PICTURE: JOHN YOUNG

TfGM ‘still holding gun to operators’ heads’, says D&G’s Peddle

The row between D&G Bus director Julian Peddle and Transport for Greater Manchester over the conditions for funding essential services has continued into a second month, with Peddle saying that the transport authority is still making unacceptable demands.

 

“You would have thought in these trying times that transport authorities would try to work with bus operators to achieve the maximum service with the minimum fuss. In most of the country that’s exactly what is happening but as always Manchester has to be different,” he says.

 

“On 27 March, TfGM wrote to operators with 11 demands in return for making payments mandated by the government and administered by TfGM. On 1 April it had to concede, and the payments were made.

 

“One month later it has written again with a different set of eight demands, again which have to be accepted before May payments will be made. Repeated are the two that operators found unacceptable last time, an attempt to control the commercial bus network and the companies’ employees, while still not paying operators the full amounts mandated under the government support scheme.”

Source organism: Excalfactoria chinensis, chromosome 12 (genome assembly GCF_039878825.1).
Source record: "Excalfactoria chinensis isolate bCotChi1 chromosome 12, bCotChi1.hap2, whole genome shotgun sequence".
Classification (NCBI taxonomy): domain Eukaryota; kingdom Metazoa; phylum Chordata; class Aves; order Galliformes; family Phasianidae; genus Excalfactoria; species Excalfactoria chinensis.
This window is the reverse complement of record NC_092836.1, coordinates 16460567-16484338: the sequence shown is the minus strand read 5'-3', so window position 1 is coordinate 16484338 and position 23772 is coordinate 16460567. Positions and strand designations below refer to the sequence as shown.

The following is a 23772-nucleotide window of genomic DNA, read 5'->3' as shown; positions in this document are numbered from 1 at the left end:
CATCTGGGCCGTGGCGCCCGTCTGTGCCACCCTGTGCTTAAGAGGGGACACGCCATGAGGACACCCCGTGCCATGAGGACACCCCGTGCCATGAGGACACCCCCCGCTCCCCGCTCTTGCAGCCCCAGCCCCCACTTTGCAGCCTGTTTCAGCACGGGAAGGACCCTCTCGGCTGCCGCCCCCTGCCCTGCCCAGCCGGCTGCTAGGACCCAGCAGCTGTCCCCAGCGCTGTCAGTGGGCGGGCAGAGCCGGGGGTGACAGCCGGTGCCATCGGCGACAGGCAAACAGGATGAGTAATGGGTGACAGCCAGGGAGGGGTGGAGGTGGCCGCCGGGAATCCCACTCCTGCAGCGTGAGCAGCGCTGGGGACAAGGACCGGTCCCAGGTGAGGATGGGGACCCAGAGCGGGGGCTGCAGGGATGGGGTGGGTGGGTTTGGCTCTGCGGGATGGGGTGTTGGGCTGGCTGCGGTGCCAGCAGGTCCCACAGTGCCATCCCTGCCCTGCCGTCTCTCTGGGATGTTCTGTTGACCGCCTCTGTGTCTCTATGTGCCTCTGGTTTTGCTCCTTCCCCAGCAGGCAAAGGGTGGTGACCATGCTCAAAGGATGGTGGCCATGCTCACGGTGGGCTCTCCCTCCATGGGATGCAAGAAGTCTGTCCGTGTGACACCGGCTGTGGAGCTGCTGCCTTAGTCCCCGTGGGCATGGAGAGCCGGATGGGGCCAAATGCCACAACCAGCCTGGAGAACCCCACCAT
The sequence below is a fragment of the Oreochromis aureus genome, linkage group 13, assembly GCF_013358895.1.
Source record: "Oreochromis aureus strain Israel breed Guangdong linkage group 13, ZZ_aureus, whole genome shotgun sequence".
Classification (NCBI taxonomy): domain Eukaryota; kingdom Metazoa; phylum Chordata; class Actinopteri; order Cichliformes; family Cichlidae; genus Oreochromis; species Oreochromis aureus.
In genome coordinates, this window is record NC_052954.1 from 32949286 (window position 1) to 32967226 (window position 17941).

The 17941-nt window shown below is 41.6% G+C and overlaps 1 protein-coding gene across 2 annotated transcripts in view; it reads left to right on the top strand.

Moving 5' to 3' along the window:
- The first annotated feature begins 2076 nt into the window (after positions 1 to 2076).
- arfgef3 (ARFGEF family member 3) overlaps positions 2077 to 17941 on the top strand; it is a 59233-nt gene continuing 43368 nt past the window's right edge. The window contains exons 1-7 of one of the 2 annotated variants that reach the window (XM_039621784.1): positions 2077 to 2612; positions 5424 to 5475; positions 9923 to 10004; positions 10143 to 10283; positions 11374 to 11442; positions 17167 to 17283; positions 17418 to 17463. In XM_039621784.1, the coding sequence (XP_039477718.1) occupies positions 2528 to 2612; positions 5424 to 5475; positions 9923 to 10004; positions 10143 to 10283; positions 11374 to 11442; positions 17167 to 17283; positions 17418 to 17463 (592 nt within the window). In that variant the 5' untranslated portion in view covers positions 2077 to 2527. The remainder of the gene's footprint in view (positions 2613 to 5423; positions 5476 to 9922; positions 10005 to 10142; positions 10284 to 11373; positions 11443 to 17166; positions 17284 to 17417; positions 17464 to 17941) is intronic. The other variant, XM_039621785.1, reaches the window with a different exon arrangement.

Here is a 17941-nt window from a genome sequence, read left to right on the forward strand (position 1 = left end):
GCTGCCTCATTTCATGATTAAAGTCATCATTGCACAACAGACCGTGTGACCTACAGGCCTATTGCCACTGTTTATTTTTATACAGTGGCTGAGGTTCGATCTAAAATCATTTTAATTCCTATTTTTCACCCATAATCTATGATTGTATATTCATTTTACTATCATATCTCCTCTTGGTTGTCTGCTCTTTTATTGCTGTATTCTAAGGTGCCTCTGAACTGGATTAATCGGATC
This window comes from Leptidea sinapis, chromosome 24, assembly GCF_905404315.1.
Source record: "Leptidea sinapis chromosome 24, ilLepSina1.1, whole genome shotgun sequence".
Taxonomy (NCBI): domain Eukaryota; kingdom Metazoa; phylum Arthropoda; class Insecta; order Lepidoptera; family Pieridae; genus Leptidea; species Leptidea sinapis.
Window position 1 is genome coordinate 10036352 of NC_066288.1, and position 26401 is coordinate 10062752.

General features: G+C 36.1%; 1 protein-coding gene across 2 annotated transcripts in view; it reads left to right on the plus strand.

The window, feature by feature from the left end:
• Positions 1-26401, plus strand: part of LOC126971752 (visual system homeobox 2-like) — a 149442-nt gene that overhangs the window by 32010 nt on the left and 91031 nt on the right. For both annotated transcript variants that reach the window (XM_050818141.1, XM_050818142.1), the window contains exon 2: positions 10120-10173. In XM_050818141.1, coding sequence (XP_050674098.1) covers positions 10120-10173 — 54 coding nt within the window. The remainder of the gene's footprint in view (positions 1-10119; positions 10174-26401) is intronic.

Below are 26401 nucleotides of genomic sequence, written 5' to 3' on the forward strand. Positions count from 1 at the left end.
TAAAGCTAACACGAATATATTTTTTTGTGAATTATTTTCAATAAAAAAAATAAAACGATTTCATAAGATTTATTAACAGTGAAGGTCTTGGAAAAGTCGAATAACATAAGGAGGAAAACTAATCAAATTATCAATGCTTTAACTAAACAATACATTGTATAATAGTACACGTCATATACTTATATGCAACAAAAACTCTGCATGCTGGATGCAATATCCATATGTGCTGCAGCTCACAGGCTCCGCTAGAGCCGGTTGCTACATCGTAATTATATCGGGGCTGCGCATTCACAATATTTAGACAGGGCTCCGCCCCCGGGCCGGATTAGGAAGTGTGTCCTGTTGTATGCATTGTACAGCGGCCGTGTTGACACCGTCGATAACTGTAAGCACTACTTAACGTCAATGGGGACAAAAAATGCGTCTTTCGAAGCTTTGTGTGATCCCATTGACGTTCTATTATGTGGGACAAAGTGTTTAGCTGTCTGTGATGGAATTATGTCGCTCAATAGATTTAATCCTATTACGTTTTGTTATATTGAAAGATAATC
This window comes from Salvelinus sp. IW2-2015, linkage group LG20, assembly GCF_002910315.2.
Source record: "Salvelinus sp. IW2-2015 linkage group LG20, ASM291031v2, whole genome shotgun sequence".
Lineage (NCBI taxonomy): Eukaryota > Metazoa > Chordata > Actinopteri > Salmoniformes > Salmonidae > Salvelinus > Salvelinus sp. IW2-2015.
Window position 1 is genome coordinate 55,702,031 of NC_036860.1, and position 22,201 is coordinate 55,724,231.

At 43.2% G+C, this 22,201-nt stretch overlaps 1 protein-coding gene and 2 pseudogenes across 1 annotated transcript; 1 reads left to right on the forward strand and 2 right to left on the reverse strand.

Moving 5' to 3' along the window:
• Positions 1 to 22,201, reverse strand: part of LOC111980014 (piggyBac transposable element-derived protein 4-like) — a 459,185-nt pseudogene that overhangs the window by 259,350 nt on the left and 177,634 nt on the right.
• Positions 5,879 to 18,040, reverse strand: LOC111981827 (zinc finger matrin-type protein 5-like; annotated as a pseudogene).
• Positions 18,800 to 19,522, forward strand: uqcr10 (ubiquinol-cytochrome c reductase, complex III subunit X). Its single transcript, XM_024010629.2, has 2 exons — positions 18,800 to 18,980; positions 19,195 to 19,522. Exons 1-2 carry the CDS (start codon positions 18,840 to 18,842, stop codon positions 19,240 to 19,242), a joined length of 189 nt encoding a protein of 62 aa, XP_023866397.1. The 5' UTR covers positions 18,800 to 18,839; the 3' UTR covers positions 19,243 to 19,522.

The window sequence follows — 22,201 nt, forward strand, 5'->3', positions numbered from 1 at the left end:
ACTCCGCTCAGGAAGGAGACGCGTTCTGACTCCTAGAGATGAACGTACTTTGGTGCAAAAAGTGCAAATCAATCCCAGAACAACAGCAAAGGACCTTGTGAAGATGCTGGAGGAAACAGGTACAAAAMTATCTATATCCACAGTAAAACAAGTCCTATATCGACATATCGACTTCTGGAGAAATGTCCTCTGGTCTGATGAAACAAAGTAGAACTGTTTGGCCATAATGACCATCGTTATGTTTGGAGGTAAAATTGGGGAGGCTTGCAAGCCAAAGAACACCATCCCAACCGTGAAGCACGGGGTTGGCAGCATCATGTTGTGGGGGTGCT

Peddle says TfGM has produced a document headed “principal objectives for collaborative working” but has failed to discuss or agree its contents with operators, or the operators’ association OneBus.  The document was sent out on 24 April with a requirement for operators to agree to it, without alteration, within three working days, or it threatened that payments will not be made on 1 May.

 

“The document even accepts that TfGM has failed to adhere to the principles laid out for payments by the Department for Transport but makes no apology for its failure.”

 

“Yet again TfGM has decided to put a gun to operators heads, rather than work with it. What amazes me is that having failed once, and being forced to back down, one month later it tries the same tactics again. It’s sad it has time for such antics, and fails to understand basic human nature. No one takes threats lightly, and people and businesses react badly.

 

“You really do have to be naive to expect operators to welcome an agreement mandating ‘collaborative working’ when they have neither seen the document nor had the opportunity to comment, but perhaps the senior management of TfGM is so divorced from reality that that was its expectation.”

 

 

 

 

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